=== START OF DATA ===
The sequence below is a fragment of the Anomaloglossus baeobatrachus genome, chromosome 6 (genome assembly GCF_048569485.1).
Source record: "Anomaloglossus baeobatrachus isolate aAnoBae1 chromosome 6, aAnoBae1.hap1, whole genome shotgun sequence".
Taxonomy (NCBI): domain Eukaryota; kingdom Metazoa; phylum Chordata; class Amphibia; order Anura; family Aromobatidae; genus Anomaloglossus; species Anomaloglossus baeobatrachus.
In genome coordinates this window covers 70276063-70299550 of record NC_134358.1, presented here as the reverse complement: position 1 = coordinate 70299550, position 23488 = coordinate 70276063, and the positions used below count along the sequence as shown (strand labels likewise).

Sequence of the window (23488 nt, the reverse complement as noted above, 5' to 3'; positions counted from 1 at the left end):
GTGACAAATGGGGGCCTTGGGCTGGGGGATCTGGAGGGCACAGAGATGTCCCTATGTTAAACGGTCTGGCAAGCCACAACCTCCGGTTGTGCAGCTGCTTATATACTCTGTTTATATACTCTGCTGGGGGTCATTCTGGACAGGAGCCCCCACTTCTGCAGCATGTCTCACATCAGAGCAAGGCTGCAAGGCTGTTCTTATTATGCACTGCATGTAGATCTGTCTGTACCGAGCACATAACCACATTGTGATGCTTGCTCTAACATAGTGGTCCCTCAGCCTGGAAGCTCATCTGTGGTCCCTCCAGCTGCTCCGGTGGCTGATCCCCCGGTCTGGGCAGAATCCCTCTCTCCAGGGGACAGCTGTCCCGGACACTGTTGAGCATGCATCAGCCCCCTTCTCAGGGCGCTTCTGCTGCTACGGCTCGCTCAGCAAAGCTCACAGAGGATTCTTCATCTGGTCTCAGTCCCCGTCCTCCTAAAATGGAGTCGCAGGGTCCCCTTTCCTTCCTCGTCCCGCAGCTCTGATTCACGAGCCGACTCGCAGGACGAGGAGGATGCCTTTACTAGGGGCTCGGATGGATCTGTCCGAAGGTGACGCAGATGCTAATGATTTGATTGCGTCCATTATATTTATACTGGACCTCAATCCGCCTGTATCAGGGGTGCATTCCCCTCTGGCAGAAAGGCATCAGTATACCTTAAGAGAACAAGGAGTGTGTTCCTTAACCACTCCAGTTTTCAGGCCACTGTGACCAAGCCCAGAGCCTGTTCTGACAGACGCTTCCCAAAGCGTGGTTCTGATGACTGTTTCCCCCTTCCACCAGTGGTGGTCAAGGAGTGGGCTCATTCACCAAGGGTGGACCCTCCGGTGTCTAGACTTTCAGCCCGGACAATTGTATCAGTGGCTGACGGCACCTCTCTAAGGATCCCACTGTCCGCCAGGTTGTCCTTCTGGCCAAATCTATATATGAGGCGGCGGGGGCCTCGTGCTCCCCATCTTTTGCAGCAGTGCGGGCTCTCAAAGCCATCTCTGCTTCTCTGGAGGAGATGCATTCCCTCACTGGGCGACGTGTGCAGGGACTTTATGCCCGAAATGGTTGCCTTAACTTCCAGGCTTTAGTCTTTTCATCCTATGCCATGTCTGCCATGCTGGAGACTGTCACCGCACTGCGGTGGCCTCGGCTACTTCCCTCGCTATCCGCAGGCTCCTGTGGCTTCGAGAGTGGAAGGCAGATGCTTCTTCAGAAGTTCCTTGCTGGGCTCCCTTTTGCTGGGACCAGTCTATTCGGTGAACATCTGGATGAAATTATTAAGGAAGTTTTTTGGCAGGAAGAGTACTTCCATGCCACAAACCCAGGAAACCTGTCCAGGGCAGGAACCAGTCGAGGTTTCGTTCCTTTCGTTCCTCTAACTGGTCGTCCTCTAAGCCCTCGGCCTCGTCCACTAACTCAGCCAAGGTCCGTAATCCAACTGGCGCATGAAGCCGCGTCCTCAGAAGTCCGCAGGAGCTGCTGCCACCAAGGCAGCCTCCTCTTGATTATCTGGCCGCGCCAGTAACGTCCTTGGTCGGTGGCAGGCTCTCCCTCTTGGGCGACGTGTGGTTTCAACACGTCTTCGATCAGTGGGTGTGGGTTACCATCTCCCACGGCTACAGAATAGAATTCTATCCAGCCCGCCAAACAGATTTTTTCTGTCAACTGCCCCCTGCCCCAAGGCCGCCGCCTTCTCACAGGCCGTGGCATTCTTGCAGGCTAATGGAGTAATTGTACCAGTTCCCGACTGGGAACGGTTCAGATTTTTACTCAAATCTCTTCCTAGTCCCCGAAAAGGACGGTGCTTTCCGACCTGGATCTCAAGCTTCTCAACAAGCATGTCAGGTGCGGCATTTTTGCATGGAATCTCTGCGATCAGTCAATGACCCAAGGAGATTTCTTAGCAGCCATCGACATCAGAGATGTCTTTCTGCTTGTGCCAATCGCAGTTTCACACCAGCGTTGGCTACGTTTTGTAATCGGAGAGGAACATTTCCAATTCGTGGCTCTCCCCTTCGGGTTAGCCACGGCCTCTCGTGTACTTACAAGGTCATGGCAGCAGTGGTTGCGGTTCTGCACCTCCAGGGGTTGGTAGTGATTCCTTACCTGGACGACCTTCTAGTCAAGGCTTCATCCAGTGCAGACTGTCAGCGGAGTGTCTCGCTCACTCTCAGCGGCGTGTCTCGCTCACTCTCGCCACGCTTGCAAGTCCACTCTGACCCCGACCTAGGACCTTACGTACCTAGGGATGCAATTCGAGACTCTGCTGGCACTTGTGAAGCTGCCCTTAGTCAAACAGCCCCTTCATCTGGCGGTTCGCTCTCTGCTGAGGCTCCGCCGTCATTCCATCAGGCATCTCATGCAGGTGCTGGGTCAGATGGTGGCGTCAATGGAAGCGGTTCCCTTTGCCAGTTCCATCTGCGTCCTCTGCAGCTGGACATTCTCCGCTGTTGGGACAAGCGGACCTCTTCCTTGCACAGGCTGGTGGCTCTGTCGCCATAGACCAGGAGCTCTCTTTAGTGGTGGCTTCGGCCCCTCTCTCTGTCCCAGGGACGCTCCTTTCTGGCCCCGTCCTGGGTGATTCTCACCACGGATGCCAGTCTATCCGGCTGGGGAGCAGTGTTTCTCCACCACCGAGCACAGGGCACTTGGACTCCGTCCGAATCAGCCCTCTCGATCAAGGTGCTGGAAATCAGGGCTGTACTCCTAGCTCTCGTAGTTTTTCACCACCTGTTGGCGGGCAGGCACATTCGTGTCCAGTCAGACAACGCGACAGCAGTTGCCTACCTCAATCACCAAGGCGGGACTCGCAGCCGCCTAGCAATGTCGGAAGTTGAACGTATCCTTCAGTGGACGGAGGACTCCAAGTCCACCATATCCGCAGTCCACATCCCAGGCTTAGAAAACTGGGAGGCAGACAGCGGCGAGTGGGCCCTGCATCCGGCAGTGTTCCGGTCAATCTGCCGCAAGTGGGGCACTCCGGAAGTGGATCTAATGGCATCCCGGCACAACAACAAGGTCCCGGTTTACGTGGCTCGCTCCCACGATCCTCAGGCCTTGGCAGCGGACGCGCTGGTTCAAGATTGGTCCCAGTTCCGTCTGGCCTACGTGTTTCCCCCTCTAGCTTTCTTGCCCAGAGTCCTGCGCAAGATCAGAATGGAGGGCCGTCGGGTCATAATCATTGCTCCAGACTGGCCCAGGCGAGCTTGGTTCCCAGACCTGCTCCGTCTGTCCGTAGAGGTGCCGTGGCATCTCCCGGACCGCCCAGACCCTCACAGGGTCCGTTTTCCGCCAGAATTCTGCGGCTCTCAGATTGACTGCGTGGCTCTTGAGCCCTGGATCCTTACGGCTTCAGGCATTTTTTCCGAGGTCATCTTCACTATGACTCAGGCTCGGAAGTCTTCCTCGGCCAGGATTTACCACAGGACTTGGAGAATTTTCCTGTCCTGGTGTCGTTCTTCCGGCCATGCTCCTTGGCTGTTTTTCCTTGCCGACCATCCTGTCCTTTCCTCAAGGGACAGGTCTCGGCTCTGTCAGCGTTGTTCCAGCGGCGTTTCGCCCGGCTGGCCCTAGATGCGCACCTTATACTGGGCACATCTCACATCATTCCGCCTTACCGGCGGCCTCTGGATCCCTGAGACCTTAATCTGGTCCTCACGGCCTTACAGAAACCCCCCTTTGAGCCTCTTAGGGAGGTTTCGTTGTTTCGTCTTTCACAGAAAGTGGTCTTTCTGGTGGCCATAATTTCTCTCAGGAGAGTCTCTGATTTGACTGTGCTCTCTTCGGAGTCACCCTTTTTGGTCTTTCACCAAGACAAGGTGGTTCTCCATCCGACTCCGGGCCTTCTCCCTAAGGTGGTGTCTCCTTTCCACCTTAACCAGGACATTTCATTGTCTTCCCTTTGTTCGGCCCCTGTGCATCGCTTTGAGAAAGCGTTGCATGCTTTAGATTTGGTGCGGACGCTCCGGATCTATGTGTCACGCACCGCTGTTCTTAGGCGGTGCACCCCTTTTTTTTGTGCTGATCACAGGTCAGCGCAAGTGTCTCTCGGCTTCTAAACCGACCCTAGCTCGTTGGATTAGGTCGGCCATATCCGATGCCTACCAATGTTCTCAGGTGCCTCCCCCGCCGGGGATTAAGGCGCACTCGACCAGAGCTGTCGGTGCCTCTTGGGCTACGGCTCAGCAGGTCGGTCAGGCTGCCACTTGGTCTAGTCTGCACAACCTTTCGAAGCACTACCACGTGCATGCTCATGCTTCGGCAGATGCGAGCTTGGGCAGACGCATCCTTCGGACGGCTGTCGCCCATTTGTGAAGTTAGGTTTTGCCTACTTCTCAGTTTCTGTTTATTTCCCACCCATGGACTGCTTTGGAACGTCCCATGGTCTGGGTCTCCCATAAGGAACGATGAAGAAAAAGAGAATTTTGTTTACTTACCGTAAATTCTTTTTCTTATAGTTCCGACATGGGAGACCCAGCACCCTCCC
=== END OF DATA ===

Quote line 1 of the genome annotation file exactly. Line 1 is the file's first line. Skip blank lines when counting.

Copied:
The sequence below is a fragment of the Anomaloglossus baeobatrachus genome, chromosome 6 (genome assembly GCF_048569485.1).